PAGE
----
Documents from the Trans-Pacific Partnership undermine results of IT Pricing Inquiry.
By Tim Colwill on November 14, 2013 at 9:31 am
It was great news back in July when the Australian parliament released the findings of its inquiry into the Australia Tax, and publicly claimed for the world to hear that they supported the idea of enshrining in law “consumers’ rights to circumvent technological protection measures that control geographic market segmentation”.
In other words, that they would make it illegal to enforce nonsense geoblocking that forces Australians to pay higher prices. Great, right?
Now it seems that the government has, in secret, been using the Trans-Pacific Partnership (TPP) negotiations to do the exact opposite. New documents released by Wikileaks overnight show that Australia has secretly backed the USA in their attempts to negotiate for stricter rules on geoblocking, and supports the USA’s proposal to make it illegal to circumvent these restrictions.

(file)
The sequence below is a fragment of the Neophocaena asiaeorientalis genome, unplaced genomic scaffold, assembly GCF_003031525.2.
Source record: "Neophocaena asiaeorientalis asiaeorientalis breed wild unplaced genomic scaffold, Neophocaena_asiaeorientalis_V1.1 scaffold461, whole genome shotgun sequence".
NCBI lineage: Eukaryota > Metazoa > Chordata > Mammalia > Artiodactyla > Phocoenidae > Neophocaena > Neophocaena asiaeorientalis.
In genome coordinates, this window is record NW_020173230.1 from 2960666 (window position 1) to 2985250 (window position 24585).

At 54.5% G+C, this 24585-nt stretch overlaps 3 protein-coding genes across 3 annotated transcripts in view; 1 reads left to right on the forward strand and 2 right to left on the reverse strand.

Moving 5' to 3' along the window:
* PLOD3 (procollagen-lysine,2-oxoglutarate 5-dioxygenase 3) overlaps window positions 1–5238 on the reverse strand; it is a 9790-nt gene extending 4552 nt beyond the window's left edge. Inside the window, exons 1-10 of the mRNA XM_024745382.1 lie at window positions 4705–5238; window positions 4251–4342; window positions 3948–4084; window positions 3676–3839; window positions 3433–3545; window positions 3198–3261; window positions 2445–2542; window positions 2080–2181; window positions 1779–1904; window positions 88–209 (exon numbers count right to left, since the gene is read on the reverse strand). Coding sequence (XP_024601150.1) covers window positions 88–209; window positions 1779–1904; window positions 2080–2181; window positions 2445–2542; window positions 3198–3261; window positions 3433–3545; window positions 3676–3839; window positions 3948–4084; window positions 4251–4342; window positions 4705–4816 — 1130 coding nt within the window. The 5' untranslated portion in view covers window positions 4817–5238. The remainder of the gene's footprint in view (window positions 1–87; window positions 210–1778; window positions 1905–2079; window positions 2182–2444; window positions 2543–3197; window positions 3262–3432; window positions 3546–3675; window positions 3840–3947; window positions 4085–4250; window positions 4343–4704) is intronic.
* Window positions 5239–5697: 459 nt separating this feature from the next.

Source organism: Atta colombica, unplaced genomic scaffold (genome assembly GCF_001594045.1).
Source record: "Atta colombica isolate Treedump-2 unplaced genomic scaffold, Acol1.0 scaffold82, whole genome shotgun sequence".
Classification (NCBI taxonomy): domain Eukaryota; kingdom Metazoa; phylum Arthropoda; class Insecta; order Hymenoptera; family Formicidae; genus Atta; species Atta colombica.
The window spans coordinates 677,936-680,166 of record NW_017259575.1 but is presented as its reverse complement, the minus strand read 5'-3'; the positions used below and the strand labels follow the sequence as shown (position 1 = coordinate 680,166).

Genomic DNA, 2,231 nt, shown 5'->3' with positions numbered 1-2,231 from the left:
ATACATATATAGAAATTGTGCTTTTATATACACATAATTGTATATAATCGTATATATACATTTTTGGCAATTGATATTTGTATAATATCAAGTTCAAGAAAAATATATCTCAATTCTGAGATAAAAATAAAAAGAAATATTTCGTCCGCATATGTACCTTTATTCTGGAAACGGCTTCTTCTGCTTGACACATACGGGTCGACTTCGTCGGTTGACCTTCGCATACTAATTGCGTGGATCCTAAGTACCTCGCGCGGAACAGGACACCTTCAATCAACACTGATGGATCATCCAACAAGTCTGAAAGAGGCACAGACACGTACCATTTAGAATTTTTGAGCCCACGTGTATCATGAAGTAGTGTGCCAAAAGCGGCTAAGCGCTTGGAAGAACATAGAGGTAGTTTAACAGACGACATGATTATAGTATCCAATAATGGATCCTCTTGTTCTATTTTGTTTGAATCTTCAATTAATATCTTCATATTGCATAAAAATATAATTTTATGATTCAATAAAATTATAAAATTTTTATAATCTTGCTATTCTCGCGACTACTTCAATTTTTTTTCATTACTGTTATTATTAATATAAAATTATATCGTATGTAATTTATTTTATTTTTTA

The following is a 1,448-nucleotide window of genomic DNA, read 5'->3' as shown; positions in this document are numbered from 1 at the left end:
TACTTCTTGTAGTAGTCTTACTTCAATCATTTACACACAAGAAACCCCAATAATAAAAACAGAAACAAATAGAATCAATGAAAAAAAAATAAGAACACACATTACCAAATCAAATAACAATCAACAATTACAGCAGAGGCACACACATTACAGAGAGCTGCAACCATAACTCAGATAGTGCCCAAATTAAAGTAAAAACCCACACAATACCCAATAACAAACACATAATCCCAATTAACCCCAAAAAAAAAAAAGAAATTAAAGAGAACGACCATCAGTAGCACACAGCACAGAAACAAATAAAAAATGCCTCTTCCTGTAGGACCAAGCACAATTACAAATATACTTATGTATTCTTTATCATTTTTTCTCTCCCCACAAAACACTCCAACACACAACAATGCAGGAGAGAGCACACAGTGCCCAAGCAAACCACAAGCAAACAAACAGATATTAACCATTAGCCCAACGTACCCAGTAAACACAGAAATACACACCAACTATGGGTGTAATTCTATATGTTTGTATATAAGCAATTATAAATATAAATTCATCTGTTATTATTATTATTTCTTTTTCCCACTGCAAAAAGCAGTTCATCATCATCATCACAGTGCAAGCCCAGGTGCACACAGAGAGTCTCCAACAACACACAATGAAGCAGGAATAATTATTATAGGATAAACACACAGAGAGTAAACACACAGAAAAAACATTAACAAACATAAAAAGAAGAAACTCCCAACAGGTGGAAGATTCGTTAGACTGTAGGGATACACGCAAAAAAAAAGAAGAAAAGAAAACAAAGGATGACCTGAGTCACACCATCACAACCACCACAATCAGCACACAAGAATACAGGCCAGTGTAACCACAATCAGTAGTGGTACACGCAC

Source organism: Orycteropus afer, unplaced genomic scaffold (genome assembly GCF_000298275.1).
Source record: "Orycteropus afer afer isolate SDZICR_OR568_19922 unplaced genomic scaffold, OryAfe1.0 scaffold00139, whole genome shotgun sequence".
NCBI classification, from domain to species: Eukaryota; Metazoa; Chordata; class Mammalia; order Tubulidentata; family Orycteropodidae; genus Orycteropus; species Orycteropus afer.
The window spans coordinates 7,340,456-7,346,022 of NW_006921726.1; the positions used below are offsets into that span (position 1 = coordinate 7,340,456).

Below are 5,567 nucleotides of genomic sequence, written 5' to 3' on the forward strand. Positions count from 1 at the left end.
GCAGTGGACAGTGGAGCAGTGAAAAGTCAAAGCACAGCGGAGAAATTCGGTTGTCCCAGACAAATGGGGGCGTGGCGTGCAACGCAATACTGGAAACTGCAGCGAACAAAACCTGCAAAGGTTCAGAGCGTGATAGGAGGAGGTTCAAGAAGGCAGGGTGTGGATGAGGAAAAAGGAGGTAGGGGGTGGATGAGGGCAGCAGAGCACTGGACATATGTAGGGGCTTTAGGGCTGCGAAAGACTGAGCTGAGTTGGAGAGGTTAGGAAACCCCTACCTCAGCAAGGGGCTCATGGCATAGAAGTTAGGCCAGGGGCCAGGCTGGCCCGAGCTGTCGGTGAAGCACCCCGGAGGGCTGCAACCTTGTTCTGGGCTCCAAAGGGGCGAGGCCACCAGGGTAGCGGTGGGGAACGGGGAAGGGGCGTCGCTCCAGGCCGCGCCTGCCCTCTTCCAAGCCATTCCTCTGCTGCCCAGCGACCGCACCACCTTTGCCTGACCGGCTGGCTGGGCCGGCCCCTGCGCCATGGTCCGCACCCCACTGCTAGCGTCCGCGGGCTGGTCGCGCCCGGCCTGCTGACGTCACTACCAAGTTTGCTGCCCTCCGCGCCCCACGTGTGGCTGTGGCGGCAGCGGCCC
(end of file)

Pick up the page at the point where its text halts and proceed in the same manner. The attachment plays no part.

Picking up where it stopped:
An amendment to the TPP proposed by Canada would make it legal to buy and sell devices which defeat region coding, such as mod chips for consoles. But despite their public statements that geoblocking is harmful and they will get rid of it, Australia actually opposes this amendment.
Canada, along seven other TPP negotiating countries, also want to enshrine in law that ISPs cannot be held responsible for any copyright infringement undertaken by their customers — a position that was upheld in the High Court of Australia last year in a landmark case between iiNet and AFACT.
However, Australia is listed in the TPP documents, alongside the USA, as opposing this amendment.
As noted by the Sydney Morning Herald, the one area in which Australia opposes the US is on the issue of drug patents, with the US pushing for even stronger patent rights for drug companies.
TPP negotiations are ongoing. Media and other observers are barred from attending.